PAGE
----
Article Date: 6/1/2011

Wheating out Celiac Disease
reflections
THE HUMAN SIDE OF OPTOMETRY

Wheating out Celiac Disease

The latest diet craze's influence on me as an optometrist.

Jason Seligman, O.D., P.C.
Riverhead, NY

The “Gluten-free” diet has become all the rage (many claim it provides an energy boost), appearing on several foods, in various periodicals, and most recently in my own practice.

Gluten and the eye

A “gluten-free” diet can promote ocular health in celiac disease (CD) patients. In CD, the immune system attacks the small intestine's tissue in response to gluten ingestion.1 (Gluten is a specific complex of proteins that forms when wheat flour is mixed with a liquid and physically manipulated [e.g. kneading of bread]. It is present in all wheat, rye, barley and triticale.1,2) The aftermath: food malabsorption, which causes nutritional deficiencies and may result in anemia, osteopenia, osteoporosis and other autoimmune conditions, such as insulin-dependent Type 1 diabetes mellitus.2,3

The small intestine's lining houses up to 70% of our immune system.4 Some of the immune system tissue that becomes damaged in CD produces Secretory IgA antibodies—extremely important for killing pathogens that encounter mucosal tissue, such as the eyes.5 Therefore, CD patients are at higher risk than non-CD patients for ocular conditions.

For example, a three-year-old girl with a hemorrhagic conjunctival lesion OD was subsequently diagnosed with CD, and the conjunctival tumor completely regressed via a gluten-free diet.6 Further, a nine-year-old girl with diabetes mellitus type 1 who presented with uveitis OS, which didn't respond to topical or systemic corticosteroids was diagnosed with CD, and the uveitis recovered with a gluten-free diet.7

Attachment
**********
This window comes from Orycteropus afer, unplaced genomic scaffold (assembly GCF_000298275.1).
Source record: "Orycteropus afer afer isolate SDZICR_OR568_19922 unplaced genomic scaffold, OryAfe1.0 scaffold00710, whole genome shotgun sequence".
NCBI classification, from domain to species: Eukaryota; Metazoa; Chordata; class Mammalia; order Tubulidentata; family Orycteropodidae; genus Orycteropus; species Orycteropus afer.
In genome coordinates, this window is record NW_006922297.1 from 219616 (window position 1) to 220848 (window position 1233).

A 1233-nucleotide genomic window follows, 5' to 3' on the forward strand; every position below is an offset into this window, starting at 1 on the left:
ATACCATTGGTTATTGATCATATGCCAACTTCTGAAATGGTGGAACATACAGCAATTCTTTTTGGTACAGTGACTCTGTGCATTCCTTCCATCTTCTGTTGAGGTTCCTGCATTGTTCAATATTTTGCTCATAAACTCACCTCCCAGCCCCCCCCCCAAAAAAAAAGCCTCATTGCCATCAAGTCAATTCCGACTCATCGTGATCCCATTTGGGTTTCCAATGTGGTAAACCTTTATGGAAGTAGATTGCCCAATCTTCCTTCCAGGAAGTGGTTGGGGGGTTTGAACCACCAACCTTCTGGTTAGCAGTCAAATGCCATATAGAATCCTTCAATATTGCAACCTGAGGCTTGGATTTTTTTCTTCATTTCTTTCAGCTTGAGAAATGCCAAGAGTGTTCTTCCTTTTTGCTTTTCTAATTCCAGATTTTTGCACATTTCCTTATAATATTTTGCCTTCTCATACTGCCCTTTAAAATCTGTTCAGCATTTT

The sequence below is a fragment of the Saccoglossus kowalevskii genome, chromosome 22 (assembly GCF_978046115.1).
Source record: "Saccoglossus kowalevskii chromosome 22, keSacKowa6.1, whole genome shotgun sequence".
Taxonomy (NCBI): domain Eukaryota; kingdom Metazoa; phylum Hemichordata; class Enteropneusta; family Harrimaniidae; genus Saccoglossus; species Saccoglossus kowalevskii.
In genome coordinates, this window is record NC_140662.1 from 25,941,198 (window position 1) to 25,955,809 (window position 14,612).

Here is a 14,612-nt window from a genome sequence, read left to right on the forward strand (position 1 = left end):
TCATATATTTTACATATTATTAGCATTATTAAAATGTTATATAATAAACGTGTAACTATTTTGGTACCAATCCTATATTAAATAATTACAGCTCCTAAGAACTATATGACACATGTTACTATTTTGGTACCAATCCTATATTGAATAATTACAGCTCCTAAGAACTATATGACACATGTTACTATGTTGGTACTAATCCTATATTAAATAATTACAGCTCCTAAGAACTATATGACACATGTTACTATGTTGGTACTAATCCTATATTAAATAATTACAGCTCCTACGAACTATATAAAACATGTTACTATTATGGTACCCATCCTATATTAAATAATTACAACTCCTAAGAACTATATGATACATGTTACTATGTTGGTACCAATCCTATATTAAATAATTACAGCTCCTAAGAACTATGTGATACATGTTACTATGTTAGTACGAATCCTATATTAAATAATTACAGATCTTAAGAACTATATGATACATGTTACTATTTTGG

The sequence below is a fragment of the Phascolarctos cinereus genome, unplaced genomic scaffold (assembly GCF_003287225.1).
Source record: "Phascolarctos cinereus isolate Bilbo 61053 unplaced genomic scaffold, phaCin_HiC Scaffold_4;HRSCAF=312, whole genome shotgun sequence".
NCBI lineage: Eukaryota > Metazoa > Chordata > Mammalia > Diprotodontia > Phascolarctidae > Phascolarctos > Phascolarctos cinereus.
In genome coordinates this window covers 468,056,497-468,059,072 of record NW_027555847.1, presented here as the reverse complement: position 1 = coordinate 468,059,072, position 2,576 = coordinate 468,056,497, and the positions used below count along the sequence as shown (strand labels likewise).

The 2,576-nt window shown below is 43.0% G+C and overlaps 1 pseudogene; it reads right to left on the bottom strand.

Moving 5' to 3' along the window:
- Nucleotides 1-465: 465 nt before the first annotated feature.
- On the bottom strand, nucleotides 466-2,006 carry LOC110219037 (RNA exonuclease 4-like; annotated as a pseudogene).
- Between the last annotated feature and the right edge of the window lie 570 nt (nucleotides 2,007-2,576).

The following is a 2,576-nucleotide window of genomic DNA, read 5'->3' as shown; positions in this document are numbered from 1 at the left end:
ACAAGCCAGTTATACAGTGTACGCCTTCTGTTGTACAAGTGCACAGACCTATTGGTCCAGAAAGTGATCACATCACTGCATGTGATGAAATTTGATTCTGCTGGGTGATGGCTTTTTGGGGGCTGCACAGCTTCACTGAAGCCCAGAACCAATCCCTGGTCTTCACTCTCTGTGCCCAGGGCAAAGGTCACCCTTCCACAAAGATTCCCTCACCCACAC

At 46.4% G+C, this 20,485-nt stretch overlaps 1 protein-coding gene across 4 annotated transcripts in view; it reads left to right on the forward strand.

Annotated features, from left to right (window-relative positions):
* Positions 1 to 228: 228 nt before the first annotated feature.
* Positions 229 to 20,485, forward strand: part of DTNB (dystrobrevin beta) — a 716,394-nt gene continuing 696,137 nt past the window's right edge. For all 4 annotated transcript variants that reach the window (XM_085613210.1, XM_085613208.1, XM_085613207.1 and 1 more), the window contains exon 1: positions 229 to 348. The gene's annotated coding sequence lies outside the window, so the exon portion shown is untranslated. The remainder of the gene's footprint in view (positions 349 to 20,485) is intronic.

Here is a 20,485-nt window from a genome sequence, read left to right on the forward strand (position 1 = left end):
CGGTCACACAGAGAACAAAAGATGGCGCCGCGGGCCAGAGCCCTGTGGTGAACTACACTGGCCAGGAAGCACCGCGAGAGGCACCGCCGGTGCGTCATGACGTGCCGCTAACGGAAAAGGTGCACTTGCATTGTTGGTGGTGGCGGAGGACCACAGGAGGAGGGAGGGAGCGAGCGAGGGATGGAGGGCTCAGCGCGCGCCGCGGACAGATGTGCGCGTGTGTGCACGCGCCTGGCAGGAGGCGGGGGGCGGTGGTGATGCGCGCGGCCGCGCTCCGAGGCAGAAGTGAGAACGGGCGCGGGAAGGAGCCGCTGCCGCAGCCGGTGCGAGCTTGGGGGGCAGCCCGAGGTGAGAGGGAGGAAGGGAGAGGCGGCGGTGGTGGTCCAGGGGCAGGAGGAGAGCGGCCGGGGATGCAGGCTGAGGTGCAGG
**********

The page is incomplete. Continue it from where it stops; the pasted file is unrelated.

In practice

I've begun looking for suspect CD patients, so I can refer them to their primary-care doctor for the necessary blood panel test or an intestinal biopsy. These patients present with ocular health issues and abdominal cramping, intestinal gas, stomach distention and bloating, chronic diarrhea and constipation (or both), steatorrhea (fatty stools) and unexplained weight loss with large appetite, or weight gain.8 (Suspect CD children may exhibit growth failure, vomiting, a bloated abdomen, behavioral changes and failure to thrive.8 )

As recent research shows 6% of the U.S. population has gluten sensitivity (fatigue, headaches, “foggy mind,” extremity tingling and abdominal pain similar to irritable bowel syndrome, without signs of small intestine damage), I've begun encouraging patients who have unexplained migraines to try a gluten-free diet for a week.9 Many have told me their symptoms have resolved with this diet. OM

References available upon request.


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Optometric Management, Issue: June 2011